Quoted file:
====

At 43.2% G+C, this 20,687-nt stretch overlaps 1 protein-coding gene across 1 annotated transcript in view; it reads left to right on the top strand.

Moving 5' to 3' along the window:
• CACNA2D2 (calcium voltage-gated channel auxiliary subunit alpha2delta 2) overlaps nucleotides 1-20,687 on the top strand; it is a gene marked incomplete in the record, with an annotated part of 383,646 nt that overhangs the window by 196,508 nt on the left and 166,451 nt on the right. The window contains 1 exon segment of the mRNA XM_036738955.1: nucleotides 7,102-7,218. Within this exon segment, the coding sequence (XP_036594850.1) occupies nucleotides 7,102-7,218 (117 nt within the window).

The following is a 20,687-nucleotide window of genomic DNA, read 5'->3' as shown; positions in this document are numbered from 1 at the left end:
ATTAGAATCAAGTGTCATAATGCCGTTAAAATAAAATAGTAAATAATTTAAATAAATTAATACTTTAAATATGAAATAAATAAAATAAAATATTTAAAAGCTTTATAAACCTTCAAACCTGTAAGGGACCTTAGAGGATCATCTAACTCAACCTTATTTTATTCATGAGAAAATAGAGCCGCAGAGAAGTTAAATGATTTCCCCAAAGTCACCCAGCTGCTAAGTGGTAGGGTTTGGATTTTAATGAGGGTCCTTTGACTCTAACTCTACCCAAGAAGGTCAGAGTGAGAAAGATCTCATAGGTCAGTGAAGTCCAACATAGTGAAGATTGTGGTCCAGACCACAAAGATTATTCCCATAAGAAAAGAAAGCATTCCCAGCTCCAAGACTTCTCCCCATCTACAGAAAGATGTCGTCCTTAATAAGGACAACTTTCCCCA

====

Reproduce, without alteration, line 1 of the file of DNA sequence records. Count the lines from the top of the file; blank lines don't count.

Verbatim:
At 43.2% G+C, this 20,687-nt stretch overlaps 1 protein-coding gene across 1 annotated transcript in view; it reads left to right on the top strand.